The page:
Removal strategies vary depending on what equipment you already have, can negotiate to borrow, or are willing to rent or buy.
The pipe stubs don't leave much to grip but if you or a neighbor (etc) can get a welder there, a chain could be attached to each pipe. That provides an attachment for lifting. Otherwise, it does work to tie chain around an object just the same as one could do with rope. A long towing chain could be tied around the concrete in a variety of ways. The block could then be lifted with compact heavy equipment like a skid loader or mini excavator.
In case heavy equipment goes a little too far there are good alternatives. The slab will have to be broken first though so the posts can be dealt with one at a time. Consider upgrading the attack to a 60 pound electric demolition hammer from a tool rental store. That's generally the last option short of renting a towable air compressor and pneumatic jack hammer. The powered hammers aren't likely to crack the concrete clear through, but either will chip away at it faster than the sledge does.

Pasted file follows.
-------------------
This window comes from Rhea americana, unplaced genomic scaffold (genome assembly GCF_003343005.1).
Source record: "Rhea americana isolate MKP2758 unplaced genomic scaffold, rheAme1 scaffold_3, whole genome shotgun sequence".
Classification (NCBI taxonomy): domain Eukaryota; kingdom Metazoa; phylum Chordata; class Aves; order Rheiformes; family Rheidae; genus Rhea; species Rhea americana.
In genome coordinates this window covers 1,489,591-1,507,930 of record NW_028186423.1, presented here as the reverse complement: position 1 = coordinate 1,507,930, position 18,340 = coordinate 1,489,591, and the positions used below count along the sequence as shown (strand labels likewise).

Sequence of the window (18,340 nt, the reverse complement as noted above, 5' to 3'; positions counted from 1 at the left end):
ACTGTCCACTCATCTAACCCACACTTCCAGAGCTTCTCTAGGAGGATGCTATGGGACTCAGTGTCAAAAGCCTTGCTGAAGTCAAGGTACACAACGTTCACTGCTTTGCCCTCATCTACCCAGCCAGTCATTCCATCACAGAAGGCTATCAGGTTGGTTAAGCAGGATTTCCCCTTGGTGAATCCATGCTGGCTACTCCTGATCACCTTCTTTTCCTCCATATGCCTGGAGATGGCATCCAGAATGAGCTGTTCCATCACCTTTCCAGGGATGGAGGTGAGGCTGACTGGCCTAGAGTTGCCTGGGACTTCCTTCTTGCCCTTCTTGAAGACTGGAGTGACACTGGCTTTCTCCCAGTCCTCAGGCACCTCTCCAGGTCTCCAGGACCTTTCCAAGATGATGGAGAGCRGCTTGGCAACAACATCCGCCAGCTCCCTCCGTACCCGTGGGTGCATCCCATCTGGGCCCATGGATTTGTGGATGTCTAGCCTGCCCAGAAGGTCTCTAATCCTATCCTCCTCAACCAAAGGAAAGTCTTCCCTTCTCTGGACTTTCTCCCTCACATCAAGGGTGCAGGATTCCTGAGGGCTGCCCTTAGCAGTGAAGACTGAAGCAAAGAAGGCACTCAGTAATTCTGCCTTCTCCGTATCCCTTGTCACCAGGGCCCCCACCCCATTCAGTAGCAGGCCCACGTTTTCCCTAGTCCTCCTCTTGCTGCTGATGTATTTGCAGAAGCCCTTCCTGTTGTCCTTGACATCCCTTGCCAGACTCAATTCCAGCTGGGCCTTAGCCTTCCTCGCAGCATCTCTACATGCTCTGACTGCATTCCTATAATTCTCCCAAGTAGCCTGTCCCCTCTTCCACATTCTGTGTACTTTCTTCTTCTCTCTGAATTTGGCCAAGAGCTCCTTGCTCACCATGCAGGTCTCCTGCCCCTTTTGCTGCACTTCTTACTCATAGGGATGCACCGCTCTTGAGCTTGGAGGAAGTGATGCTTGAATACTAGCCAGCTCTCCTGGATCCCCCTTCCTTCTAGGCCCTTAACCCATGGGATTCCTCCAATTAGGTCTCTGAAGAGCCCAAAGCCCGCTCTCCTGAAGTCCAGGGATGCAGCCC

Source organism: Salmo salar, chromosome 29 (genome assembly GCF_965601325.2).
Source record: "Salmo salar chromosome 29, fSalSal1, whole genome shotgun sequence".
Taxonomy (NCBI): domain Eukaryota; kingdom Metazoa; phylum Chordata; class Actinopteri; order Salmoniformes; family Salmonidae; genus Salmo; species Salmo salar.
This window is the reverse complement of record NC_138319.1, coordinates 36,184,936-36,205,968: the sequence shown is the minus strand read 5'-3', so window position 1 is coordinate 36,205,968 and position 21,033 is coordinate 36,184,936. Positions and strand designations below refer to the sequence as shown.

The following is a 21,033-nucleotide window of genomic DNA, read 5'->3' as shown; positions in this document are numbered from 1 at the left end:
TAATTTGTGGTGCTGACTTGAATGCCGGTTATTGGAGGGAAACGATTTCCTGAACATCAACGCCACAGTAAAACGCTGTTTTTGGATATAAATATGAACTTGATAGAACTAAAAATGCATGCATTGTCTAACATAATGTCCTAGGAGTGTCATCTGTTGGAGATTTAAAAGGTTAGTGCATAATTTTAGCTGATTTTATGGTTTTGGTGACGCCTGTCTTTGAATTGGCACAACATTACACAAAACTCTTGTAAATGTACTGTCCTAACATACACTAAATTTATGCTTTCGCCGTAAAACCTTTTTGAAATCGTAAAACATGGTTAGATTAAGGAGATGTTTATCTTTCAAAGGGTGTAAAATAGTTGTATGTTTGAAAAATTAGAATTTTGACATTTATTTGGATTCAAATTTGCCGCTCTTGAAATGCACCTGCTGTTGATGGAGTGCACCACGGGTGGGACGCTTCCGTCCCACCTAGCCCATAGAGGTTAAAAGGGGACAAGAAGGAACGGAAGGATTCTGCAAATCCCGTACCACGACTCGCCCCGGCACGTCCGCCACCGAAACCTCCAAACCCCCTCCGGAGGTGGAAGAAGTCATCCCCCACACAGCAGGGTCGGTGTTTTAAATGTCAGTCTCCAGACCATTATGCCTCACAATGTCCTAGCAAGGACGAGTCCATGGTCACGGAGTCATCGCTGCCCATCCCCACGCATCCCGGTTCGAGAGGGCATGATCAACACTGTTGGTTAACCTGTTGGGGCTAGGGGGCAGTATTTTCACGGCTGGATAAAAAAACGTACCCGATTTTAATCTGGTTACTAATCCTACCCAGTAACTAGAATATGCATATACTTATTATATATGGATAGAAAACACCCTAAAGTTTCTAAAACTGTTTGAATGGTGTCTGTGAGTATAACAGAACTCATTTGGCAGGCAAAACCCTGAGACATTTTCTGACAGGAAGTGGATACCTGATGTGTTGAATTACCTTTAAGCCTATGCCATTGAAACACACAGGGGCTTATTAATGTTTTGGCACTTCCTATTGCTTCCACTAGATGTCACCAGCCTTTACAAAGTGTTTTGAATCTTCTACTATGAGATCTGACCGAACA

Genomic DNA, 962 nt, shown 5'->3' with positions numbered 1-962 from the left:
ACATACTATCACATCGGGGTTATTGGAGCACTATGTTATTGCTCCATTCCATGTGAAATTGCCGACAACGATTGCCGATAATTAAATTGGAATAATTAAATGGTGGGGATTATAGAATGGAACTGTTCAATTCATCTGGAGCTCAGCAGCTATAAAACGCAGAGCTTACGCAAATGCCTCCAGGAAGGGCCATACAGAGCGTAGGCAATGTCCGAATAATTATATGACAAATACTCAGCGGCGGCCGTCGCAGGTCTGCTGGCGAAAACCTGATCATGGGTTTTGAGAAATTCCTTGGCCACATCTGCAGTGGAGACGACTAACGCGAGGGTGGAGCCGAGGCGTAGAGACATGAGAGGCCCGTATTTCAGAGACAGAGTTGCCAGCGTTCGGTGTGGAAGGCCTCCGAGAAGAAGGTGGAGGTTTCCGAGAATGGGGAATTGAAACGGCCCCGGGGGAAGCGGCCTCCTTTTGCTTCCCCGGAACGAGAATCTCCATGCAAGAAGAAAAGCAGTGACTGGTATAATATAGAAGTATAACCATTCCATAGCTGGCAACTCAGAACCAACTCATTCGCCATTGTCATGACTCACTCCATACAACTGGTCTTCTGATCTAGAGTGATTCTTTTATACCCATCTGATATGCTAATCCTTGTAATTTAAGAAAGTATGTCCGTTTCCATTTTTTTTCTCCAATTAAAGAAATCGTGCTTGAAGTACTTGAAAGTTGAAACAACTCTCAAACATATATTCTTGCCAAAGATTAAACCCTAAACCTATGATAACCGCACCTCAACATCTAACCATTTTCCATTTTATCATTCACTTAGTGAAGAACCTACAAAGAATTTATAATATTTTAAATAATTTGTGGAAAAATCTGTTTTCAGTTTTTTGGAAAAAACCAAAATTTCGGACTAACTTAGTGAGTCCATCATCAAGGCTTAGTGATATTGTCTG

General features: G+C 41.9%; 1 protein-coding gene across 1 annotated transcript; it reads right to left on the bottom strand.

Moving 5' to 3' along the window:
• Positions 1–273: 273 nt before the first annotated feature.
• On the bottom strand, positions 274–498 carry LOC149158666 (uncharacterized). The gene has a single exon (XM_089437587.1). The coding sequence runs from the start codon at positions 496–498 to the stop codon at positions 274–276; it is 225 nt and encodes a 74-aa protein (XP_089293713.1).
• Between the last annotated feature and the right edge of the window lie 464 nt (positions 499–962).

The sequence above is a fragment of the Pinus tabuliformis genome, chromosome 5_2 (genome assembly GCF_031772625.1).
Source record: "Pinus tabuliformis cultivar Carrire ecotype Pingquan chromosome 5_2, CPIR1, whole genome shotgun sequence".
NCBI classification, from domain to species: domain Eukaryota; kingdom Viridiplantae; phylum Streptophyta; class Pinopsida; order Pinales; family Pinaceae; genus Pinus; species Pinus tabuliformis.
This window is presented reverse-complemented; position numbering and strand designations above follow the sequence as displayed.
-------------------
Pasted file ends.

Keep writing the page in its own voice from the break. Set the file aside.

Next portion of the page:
With the slab broken each post might be lifted out with simpler tools. A chain hoist hung from a frame, such as 2x4 lumber lashed into a tripod, could work (I've pulled up many fence posts with a 1 ton Harbor Freight chain hoist and a lashed tripod). An engine hoist might do the job as well.
In case the posts must be dug out manually, here's one last suggestion: use a large wet/dry vacuum. Loosen the dirt with a digging chisel and vacuum the loose stuff out of the hole. You'll get away with removing less soil as compared to digging with a spade and, for the depth you have to go, it could be less work too.